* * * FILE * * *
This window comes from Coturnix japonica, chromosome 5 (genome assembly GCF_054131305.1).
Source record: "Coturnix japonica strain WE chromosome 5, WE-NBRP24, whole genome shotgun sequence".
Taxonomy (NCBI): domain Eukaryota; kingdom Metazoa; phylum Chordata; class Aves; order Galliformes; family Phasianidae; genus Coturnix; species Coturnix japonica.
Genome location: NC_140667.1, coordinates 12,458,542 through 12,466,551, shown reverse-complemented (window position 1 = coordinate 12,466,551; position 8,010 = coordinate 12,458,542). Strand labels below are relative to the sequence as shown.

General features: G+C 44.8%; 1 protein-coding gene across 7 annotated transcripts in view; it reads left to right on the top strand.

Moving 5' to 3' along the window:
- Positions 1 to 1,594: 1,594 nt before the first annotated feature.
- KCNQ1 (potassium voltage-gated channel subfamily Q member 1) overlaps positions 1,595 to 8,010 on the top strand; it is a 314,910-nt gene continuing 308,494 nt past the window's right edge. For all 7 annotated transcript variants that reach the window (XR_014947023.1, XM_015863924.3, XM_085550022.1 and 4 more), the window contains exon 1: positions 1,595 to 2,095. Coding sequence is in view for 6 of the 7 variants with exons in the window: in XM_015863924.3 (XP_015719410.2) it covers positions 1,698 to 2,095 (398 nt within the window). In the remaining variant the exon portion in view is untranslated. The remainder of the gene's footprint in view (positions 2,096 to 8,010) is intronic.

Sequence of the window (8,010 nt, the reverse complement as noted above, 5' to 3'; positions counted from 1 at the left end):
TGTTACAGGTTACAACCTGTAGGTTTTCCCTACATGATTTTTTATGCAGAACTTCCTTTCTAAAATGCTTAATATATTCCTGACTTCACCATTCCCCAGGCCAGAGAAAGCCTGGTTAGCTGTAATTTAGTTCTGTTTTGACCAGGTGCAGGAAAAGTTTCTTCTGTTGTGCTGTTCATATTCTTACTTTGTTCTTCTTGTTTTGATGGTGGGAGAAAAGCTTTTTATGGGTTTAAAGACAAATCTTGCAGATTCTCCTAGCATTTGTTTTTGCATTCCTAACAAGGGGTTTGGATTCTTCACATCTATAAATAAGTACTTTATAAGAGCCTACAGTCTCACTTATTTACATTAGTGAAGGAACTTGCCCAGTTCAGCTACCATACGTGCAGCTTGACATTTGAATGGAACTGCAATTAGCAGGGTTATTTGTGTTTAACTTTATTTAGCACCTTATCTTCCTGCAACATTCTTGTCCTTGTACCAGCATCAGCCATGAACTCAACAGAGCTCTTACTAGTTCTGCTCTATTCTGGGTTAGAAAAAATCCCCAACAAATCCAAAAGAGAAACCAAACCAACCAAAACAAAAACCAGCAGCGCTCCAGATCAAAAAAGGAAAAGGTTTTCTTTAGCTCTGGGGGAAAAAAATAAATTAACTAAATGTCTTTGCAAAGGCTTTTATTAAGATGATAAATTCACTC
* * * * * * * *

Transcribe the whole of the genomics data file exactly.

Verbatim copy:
This window comes from Coturnix japonica, chromosome 5 (genome assembly GCF_054131305.1).
Source record: "Coturnix japonica strain WE chromosome 5, WE-NBRP24, whole genome shotgun sequence".
Taxonomy (NCBI): domain Eukaryota; kingdom Metazoa; phylum Chordata; class Aves; order Galliformes; family Phasianidae; genus Coturnix; species Coturnix japonica.
Genome location: NC_140667.1, coordinates 12,458,542 through 12,466,551, shown reverse-complemented (window position 1 = coordinate 12,466,551; position 8,010 = coordinate 12,458,542). Strand labels below are relative to the sequence as shown.

General features: G+C 44.8%; 1 protein-coding gene across 7 annotated transcripts in view; it reads left to right on the top strand.

Moving 5' to 3' along the window:
- Positions 1 to 1,594: 1,594 nt before the first annotated feature.
- KCNQ1 (potassium voltage-gated channel subfamily Q member 1) overlaps positions 1,595 to 8,010 on the top strand; it is a 314,910-nt gene continuing 308,494 nt past the window's right edge. For all 7 annotated transcript variants that reach the window (XR_014947023.1, XM_015863924.3, XM_085550022.1 and 4 more), the window contains exon 1: positions 1,595 to 2,095. Coding sequence is in view for 6 of the 7 variants with exons in the window: in XM_015863924.3 (XP_015719410.2) it covers positions 1,698 to 2,095 (398 nt within the window). In the remaining variant the exon portion in view is untranslated. The remainder of the gene's footprint in view (positions 2,096 to 8,010) is intronic.

Sequence of the window (8,010 nt, the reverse complement as noted above, 5' to 3'; positions counted from 1 at the left end):
TGTTACAGGTTACAACCTGTAGGTTTTCCCTACATGATTTTTTATGCAGAACTTCCTTTCTAAAATGCTTAATATATTCCTGACTTCACCATTCCCCAGGCCAGAGAAAGCCTGGTTAGCTGTAATTTAGTTCTGTTTTGACCAGGTGCAGGAAAAGTTTCTTCTGTTGTGCTGTTCATATTCTTACTTTGTTCTTCTTGTTTTGATGGTGGGAGAAAAGCTTTTTATGGGTTTAAAGACAAATCTTGCAGATTCTCCTAGCATTTGTTTTTGCATTCCTAACAAGGGGTTTGGATTCTTCACATCTATAAATAAGTACTTTATAAGAGCCTACAGTCTCACTTATTTACATTAGTGAAGGAACTTGCCCAGTTCAGCTACCATACGTGCAGCTTGACATTTGAATGGAACTGCAATTAGCAGGGTTATTTGTGTTTAACTTTATTTAGCACCTTATCTTCCTGCAACATTCTTGTCCTTGTACCAGCATCAGCCATGAACTCAACAGAGCTCTTACTAGTTCTGCTCTATTCTGGGTTAGAAAAAATCCCCAACAAATCCAAAAGAGAAACCAAACCAACCAAAACAAAAACCAGCAGCGCTCCAGATCAAAAAAGGAAAAGGTTTTCTTTAGCTCTGGGGGAAAAAAATAAATTAACTAAATGTCTTTGCAAAGGCTTTTATTAAGATGATAAATTCACTC